In business it’s common to use sales as a metric to determine success. Songs, albums, books and movies are all ranked on “best seller” charts. While this isn’t a perfect metric, it is largely useful due to the innate control built within. There is friction to a sale in that buying something costs money of which people have a limited supply. This makes it so that someone couldn’t just repeatedly buy their own song, album, book or movie and have a best seller (not to mention they would be losing a ton of money to the distribution and retail channels).
For some reason people have decided to apply this sort of ranking to social media. “If a person has X followers they must be really important”. The problem with applying this commonly used metric is that in social media, there isn’t any friction. Without friction there is no control, without control, no accuracy. It is reasonable to think that if user X has 10,000 people following them, while user Y has 200 that user X is more important (at least within that social media venue). However what if user X has mostly followers that were parasitic bots. Parasites, virtual users created solely to artificially inflate follower count. Perhaps even worse are the self-servers who pay to be in follow groups where everyone follows everyone back solely for the purpose of (artificially) increasing follower count.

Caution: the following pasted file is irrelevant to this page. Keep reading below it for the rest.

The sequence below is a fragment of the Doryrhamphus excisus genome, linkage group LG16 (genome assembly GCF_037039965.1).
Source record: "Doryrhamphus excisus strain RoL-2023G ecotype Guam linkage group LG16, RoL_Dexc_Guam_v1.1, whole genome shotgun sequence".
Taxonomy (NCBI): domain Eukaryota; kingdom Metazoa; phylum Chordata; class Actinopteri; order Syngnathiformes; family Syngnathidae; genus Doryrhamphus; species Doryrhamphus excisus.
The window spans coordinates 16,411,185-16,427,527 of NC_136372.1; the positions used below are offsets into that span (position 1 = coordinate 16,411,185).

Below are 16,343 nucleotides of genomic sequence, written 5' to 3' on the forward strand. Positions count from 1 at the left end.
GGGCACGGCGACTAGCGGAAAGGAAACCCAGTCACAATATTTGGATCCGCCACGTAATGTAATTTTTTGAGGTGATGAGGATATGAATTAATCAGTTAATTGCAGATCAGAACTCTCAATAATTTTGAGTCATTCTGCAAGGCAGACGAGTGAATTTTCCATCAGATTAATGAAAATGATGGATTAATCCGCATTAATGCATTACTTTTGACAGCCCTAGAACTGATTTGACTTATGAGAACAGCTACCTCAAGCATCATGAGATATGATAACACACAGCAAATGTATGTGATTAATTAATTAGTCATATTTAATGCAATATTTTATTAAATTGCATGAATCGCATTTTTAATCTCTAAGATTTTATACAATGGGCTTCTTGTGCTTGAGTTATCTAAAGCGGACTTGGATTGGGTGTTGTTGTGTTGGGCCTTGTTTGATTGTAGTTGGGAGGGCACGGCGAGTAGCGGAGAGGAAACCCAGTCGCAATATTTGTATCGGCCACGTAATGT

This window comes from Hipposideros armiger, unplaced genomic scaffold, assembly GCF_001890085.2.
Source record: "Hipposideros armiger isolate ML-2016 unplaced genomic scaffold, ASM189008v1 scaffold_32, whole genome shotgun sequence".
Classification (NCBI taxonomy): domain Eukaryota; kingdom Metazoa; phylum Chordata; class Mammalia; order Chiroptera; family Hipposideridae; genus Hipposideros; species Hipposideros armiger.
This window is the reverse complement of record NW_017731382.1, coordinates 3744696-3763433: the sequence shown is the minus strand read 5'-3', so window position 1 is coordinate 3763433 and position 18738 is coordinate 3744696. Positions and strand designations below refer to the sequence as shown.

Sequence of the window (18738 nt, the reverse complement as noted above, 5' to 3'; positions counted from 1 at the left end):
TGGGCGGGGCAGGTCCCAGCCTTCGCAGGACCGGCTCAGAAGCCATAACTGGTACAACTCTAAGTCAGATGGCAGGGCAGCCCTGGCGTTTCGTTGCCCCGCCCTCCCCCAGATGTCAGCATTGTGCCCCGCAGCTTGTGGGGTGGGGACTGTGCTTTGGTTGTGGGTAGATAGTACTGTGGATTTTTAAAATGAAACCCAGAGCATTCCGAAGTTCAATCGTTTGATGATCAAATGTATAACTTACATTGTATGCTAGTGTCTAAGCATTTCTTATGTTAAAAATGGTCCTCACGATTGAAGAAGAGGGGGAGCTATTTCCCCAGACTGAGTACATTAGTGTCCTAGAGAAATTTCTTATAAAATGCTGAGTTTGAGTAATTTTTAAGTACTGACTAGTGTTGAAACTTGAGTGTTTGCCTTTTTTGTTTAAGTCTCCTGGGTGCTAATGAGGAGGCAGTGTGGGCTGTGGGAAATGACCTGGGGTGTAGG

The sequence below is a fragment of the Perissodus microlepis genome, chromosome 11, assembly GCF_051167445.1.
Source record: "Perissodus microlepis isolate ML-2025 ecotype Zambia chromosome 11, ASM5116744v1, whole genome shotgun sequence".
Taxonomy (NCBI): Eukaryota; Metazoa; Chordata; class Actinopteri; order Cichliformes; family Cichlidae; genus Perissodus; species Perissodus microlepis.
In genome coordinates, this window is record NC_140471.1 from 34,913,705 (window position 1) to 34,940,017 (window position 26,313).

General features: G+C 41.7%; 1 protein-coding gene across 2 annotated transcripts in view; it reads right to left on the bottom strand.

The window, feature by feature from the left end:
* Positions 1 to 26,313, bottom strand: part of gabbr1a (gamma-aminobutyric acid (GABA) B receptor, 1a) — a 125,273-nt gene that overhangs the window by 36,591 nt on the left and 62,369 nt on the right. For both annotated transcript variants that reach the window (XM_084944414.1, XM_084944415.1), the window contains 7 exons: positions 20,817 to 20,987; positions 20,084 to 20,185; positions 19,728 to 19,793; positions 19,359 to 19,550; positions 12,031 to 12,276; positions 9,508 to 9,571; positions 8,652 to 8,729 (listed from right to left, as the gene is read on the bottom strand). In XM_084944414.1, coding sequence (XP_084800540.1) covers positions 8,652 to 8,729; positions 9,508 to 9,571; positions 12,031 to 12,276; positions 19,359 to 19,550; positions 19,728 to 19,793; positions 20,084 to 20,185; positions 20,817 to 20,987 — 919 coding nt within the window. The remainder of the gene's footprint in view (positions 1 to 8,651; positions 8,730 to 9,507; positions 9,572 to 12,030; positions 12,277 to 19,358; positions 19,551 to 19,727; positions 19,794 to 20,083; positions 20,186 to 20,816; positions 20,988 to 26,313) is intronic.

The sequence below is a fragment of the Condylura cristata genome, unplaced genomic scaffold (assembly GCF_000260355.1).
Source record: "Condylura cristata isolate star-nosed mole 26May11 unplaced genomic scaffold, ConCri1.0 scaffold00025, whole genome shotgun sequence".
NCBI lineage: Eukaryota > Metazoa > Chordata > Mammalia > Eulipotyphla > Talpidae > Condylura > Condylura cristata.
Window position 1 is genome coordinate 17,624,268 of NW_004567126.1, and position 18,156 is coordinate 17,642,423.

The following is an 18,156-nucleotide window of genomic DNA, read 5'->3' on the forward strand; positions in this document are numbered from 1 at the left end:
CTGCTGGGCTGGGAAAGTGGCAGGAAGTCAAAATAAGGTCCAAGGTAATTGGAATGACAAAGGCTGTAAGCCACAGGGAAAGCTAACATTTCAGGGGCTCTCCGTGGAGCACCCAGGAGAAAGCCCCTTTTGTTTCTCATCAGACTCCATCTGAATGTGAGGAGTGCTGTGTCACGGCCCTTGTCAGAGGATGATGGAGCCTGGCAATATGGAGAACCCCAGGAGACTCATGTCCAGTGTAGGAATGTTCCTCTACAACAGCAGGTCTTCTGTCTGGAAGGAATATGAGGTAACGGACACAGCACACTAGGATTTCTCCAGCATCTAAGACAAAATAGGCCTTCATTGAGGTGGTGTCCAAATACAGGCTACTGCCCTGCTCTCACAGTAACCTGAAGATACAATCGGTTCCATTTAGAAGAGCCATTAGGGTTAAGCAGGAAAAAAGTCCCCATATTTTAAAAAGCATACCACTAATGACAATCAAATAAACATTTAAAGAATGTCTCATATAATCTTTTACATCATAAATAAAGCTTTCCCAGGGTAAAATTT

These users contribute very little (if any) but consume a lot. I’d prefer to have 200 real followers over 5000 parasitic ones. 200 real people who are actually interested in what I have to say and are interacting with me has real value. 5000 or any number of parasites has no value and only serves to pollute the community.
Perhaps the core flaw with this method of evaluation is that it assumes all followers are equivillent, regardless of a followers actual value, real or not. Until we begin to evaluate a users worth based on more than simply follower count we are encouraging this pollution.
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